Christmas Carol Chronicles, Part VIII

There are a number of spots in the play where director Jacqueline Russell has promised that "magical things will be inserted", whether that be during the entrance of one of the ghosts or one of the hallucination-like transitions from one location to another.  Last night, we began to piece a few of those moments together.

The success of a production like A Christmas Carol is predicated on both the movement of people and set pieces through the story.  Many theatrical tricks and pieces of technology will be used to make the magic required to elevate a story that was intended to be read by candlelight in the mid-1800s.  Dickens wrote it knowing that the mind would take the reader to the fantastical places described within.  I wonder if he ever envisioned it as a theatre piece, especially in light of the limited suite of special effects available at the time.

We are so fortunate to have a team at Keyano Theatre Company that has the knowledge, experience and resources to execute a production like A Christmas Carol.  From moving set pieces to a revolving platform, from fog to masterful lighting, these elements will all get added to a set designed by Roger Schultz that take us back to the London of 150-plus years ago.

"This is the stuff that really makes a difference to the end product," I whispered to Mark O'Neill backstage as traffic details were being worked out on the deck.  The business between the acting is often a delicate dance, and we spent several hours last night working out those complicated steps and figuring out the rhythm.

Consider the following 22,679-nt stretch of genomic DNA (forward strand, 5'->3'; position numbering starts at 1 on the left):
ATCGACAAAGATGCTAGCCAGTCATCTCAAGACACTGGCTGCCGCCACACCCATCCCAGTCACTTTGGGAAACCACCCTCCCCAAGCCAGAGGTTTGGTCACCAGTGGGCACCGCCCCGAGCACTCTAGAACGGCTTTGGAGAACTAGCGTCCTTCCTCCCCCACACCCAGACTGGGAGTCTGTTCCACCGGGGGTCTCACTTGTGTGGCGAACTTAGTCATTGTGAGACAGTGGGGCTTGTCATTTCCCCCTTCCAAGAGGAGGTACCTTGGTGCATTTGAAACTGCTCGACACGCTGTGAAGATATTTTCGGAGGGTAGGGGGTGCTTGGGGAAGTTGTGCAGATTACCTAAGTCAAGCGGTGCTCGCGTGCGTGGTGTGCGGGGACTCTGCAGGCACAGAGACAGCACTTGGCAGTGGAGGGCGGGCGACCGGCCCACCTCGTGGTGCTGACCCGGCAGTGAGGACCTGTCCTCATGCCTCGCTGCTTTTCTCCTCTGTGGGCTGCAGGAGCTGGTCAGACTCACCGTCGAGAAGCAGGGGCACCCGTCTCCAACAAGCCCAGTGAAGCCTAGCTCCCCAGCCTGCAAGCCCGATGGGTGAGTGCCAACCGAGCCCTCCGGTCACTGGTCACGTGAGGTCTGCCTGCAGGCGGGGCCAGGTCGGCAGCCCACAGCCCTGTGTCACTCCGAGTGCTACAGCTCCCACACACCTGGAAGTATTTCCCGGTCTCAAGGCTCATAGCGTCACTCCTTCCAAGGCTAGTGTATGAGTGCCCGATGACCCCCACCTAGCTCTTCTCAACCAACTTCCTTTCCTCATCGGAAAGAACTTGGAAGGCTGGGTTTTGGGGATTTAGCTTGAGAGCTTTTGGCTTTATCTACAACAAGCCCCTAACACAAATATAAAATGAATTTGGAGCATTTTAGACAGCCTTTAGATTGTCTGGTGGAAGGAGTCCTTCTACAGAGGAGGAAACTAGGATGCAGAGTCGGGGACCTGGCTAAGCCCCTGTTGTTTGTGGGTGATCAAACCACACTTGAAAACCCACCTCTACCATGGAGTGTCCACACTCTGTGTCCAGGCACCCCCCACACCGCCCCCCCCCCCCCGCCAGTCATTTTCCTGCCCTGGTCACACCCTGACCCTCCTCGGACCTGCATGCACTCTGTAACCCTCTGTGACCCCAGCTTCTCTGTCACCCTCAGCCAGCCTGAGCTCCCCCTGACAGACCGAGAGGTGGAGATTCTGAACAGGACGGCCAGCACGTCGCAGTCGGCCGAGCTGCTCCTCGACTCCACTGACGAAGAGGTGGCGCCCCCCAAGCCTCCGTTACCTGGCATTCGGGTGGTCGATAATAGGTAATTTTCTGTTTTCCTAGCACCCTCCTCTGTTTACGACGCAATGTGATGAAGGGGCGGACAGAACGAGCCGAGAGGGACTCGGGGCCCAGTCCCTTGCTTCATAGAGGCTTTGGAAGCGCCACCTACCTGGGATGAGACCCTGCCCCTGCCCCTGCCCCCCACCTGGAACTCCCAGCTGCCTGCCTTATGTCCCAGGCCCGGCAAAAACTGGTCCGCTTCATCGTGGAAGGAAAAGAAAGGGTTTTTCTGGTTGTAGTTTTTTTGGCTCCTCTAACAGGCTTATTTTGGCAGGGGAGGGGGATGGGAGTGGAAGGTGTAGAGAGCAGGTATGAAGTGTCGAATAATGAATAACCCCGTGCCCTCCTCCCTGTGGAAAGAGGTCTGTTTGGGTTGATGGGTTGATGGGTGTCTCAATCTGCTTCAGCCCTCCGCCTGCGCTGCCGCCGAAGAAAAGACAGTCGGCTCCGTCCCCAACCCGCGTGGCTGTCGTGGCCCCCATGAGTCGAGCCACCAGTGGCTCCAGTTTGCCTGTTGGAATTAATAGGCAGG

I personally love when we get to the detailed scene work stuff.  That's when both the lines and the character descend from my head into my bones.  Being able to go through a small section a number of times, making small nuanced improvements, is fun for me, and heightens the anticipation of doing the next run through of the play.

We have had a number of bonus days of being able to use the main stage for rehearsal.  It has been great to get a sense of space and how the various moving parts will fit between the curtains and track on to the stage.  We return to the rehearsal hall for the next week and a half, as other priorities move into the theatre.

It's been fun going on this journey with my son Ben.  I appreciate his presence, dedication to the process and creative instincts.  His work as the Ghost of Christmas Past is really cool.  I'm very proud of him.


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